The Chapel Of The Good Shepherd at Saint Peter’s Church is a comprehensive sculptural environment created by Louise Nevelson. It is the only permanent installation of a Nevelson comprehensive environment in New York City. The sculpture and the furnishings are the gifts of Erol Beker, who is inurned to the left of the cross.
One of the most important sculptors of the last century, Louise Nevelson accepted the commission of this Christian liturgical space, though she, herself, was Jewish. Even a cursory look at the sculpture reveals an artist who carefully and faithfully studied what she would proclaim mostly in wood and paint, and with one block of exceptionally exquisite gold leaf.
People visit from all over the world not simply to see, but to experience the tranquility of this Chapel, used exclusively for liturgies, prayer and meditation.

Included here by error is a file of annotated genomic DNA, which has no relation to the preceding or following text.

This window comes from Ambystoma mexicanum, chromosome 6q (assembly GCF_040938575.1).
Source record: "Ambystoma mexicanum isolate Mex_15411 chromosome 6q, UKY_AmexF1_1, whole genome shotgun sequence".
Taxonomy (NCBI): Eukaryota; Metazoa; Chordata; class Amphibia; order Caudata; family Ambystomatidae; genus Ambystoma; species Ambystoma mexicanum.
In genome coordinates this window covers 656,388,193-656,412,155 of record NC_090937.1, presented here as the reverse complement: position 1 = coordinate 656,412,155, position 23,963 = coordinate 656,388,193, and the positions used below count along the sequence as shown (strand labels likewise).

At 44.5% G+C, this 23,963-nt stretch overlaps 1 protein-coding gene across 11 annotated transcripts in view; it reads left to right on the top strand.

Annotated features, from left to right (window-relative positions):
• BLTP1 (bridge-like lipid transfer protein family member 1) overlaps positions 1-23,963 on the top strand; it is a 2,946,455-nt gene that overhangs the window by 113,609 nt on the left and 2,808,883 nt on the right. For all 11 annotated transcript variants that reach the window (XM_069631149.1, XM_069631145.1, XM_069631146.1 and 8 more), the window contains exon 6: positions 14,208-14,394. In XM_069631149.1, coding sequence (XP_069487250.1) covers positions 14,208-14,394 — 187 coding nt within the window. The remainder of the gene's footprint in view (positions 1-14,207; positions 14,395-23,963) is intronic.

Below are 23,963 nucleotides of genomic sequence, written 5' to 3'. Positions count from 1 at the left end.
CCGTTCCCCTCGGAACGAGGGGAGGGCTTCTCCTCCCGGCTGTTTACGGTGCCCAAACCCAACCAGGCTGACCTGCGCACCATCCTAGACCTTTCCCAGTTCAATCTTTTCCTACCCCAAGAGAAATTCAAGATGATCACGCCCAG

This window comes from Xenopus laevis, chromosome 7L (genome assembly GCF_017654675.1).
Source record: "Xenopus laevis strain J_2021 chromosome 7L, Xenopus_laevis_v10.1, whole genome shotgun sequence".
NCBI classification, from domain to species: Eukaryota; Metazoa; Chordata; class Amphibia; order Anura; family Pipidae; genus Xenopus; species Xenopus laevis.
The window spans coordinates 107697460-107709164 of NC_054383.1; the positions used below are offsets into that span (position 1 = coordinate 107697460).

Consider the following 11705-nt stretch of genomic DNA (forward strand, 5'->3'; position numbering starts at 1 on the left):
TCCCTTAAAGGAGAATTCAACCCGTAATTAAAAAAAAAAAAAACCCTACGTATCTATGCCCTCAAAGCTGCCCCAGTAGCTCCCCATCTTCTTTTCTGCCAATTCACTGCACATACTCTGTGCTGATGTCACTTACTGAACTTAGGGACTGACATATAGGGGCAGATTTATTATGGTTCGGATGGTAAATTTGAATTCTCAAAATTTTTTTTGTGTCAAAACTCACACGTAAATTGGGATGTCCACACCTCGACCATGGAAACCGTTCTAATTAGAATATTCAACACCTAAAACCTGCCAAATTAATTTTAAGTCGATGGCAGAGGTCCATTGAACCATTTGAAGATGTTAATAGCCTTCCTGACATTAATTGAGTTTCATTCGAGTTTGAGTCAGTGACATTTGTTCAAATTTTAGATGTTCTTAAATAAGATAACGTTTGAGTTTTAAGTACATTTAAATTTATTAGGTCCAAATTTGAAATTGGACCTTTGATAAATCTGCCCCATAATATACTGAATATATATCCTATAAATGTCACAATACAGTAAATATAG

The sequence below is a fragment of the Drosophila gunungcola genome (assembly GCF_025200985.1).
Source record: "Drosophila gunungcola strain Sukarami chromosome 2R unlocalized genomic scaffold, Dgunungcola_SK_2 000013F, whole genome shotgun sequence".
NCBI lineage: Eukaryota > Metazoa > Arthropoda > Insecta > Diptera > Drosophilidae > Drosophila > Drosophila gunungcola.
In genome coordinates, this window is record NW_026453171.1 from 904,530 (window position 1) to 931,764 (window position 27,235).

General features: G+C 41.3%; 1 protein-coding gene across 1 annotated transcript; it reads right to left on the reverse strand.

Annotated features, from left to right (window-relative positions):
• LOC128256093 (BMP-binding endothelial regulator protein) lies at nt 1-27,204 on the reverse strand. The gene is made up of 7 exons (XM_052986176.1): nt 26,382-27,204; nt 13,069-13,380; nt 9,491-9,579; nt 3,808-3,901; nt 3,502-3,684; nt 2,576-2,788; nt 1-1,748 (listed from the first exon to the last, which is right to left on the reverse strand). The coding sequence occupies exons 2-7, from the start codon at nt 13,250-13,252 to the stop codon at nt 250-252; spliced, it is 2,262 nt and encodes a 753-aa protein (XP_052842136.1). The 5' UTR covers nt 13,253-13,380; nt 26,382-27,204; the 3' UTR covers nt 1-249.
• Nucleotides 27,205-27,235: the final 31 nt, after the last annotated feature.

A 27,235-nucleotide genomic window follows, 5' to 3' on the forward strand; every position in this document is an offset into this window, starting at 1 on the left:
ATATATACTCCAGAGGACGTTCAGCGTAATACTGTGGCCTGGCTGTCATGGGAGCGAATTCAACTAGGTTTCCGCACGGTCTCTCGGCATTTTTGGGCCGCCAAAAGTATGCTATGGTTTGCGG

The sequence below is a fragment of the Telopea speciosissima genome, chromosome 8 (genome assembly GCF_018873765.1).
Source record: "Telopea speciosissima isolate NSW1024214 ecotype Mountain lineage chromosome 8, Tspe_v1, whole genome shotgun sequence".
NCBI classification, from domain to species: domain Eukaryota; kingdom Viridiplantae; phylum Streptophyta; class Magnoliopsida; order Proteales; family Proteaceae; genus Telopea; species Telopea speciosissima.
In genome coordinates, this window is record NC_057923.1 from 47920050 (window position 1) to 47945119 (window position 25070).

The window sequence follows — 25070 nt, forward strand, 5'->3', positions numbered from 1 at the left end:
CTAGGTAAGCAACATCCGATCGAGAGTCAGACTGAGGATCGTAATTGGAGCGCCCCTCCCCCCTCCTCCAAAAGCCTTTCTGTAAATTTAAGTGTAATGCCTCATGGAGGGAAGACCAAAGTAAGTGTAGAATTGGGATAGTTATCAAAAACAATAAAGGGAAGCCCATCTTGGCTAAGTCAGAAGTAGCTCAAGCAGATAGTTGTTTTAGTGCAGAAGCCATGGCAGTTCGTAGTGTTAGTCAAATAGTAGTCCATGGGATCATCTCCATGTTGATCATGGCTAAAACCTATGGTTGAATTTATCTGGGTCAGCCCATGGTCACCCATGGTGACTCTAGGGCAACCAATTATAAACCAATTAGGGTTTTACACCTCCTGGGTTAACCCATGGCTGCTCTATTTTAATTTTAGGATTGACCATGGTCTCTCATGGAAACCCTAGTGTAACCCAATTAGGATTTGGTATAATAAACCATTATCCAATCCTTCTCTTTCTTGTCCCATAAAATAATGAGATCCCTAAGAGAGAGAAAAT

The chapel is a multi-sided space, measuring 28 by 21 feet. The sculptural elements are wood affixed to walls. Everything is painted white with the exception of the Cross of the Good Shepherd, which is white paint and gold leaf. Floors, pews, and altar are made of ash wood, which has been treated to conform with the pale pallet. The window is frosted white.
Three suspended columns to the side of the altar suggest the Holy Trinity. Five sculptures affixed to the walls are titled the Cross of the Good Shepherd, Frieze of the Apostles, Cross of the Resurrection, Grapes and Wheat Lintel and Sky Vestment — Trinity.
Nevelson also created a shelf for the presence light, and designed the altar fabrics and the vestments used in Chapel liturgies.